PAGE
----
NW: It went away whilst I was studying psychotherapy for a while. My first Jungian analyst despised anything that wasn’t Jung – he would slap his hands down on the side of his chair, jump up and start yelling at me if he didn’t like something.
PD: Holy moly!
NW: Yes! I eventually realised we were enacting my adolescence. I read a book on transference and counter-transference and suddenly understood what was happening, but when I took the book in he went through the ceiling. He said that if I wanted to work like this I could leave right now. He was a classical Jungian and thought everything else was the devil’s work! (Huge laughter)
So, I hid my Buddhism under the cushion and kind of left it alone, but by the end of those fourteen years of analysis I was having frequent dreams about Namkhai Norbu Rinpoche. Meeting him, talking with him, being in the community again, being brought from hiding in the back of the room to sit in the front. My whole unconscious went into overdrive to reconnect me to my teacher – and that’s what I did.
PD: There’s a consistent thread there, isn’t there? Not only a consistent thread, it seems, but that the pull to Buddhism, then and now once more, is right to the fore?
NW: Oh, it is. It totally is. If I practise psychotherapy, if I practise it at all, it’s a Buddhist version. How I practise now has no relationship to psychoanalysis or Jung. And it’s probably changed a lot more since I was working with you, actually. It’s continued to evolve.
PD: In your book Transpersonal Psychotherapy: Theory and Practice, you mention a variety of thinkers that are on the Buddhist end of the psychotherapy spectrum.
NW: Transpersonal psychology in the United States had a very big Buddhist influence, whereas in the UK, it had a very strong Jungian influence. But actually, they were equal twin tracks running through it. Contributing to that book, I discovered Ken Wilber and, most importantly, John Welwood. It’s John Welwood’s 1996 paper Reflection and presence: The dialectic of self-knowledge that has principally influenced my entire psychotherapeutic career.
PD: But if I’m right, when you released that book, a compendium of perspectives and insights on transpersonal psychotherapy, you’d only just arrived in the space yourself? So, that’s brave?!
NW: Yeah! I mean, within the Centre for Transpersonal Psychology, I was already known as a psychotherapist, and as a supervisor, albeit a rather young one. But then when we had to create a course that the UKCP would accredit, we had to employ lots of people. And I wanted those people to have a sense of belonging and ownership of this new form of the Centre. So, Liz McCormick and I did that book to give each of them a voice. Sometimes we wished we hadn’t! (chuckles)But, that was our attempt to give ownership of the new CTP to its staff.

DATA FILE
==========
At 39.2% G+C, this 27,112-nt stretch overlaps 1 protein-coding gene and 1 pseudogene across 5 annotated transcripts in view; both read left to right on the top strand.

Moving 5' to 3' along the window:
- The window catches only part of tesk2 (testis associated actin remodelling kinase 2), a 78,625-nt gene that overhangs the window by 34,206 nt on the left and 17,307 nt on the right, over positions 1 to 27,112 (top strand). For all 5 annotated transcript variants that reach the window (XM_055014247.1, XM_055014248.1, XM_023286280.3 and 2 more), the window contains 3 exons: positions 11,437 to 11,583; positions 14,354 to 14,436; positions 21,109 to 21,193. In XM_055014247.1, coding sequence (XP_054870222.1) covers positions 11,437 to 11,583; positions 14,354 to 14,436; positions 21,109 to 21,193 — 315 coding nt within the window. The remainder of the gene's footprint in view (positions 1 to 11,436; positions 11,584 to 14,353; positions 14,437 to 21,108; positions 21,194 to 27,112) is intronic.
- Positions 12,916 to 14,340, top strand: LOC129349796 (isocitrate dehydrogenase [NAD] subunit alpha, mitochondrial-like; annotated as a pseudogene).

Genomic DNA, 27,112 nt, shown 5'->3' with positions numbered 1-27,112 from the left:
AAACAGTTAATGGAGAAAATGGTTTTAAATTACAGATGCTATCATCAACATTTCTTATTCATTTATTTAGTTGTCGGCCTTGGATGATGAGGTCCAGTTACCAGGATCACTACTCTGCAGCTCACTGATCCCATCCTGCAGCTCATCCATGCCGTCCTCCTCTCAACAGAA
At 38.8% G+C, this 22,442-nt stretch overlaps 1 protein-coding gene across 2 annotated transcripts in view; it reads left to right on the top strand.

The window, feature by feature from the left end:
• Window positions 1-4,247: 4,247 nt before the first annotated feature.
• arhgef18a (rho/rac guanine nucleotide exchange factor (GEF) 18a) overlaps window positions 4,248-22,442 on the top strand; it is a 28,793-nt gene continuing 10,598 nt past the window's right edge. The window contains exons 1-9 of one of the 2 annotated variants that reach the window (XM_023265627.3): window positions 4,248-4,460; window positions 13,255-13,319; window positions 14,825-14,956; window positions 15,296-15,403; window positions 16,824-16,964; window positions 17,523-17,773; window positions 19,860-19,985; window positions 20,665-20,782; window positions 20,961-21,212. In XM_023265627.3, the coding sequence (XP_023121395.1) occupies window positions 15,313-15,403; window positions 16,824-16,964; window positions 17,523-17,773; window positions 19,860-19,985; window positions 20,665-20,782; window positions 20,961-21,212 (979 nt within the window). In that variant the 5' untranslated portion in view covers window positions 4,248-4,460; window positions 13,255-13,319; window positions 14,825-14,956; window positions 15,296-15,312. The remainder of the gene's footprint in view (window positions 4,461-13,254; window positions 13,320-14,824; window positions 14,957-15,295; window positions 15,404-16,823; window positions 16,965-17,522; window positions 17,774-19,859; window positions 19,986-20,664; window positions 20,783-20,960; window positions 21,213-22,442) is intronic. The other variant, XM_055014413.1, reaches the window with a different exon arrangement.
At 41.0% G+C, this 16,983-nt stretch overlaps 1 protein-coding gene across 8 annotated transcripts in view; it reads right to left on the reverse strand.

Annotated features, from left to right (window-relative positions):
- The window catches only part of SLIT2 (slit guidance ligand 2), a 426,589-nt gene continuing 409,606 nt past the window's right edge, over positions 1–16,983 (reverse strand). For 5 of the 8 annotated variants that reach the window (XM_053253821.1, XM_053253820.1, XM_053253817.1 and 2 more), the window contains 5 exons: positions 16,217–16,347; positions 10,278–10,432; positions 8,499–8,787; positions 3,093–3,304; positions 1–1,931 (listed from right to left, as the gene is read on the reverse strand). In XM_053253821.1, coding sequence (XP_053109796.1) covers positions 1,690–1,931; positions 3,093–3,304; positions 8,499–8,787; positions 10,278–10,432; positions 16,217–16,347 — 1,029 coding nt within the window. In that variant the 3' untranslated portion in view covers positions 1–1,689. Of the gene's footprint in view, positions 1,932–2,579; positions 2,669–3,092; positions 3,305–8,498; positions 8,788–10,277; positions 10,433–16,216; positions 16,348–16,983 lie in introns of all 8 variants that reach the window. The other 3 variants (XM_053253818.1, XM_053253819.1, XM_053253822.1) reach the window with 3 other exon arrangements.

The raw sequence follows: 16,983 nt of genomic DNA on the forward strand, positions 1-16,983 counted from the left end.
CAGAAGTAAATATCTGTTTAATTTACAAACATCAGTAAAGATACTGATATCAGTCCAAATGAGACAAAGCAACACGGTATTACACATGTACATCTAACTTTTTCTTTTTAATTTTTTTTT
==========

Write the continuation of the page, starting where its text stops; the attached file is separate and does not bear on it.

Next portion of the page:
PD So it’s an attempt at inclusivity?
NW: And equality. Because neither of us was happy with this hierarchical structure that happens in the psychotherapy world. I was really excited because I’d been looking for a relationship between psychotherapy and Buddhism for some years. And suddenly, when I read John Welwood’s paper, I realised he’d done the job for me. And he’d done it perfectly. He also asked why it is that psychotherapeutic training does not teach mindful presence. And I thought, yeah, why not? And so, I formed much of the new curriculum at CTP all around that paper.
PD: Did you ever meet him?
NW: Yeah. He felt a little distant, as anybody who writes about relationships is bound to be. We always write about the things that we’re so bad at!
PD: We’re solving them for ourselves?
NW: Yeah. I’m rubbish at being present. (Laughter)
PD: But, it’s fascinating, then, isn’t it? I mean, I don’t know, this sounds like a slightly banal thing to say, but then does that mean our work – when we’re writing – is a mirror for us, a blank space, a creative space, so there’s a projection of our unsolved-ness going on in some way?
NW: You come to know yourself, don’t you? It’s like a mirror, really, for me, rather than a blank space. And it’s a sort of ongoing journey. It’s really important to clarify things and I love being able to say complicated things in a simple way. I hate writing which excludes people. I think if there’s something worth saying you can say it simply. It’s important to me to include and be equal.
PD: So Welwood is important to you? And Wilber?
NW: Wilber less so. I gave myself the task at that time to read a lot of Wilber and learn his system. But, he’s not an attractive personality and people either treat him like a guru or dislike him for being arrogant. So, although I’m actually impressed by him intellectually, and his ability to practise meditation is phenomenal, I still don’t really like him. So, if you don’t like something, it kind of drops away, doesn’t it?
PD: That idea Wilber has – I’ve jotted it down here in my notes from your Naked Presence chapter in Transpersonal Psychotherapy – ‘of disidentification with the contents of the ego.’ So, in what way is this sense of naked presence, as a way of being, for you a deeper illumination than even psychotherapeutic theory, an illumination that you just couldn’t find elsewhere?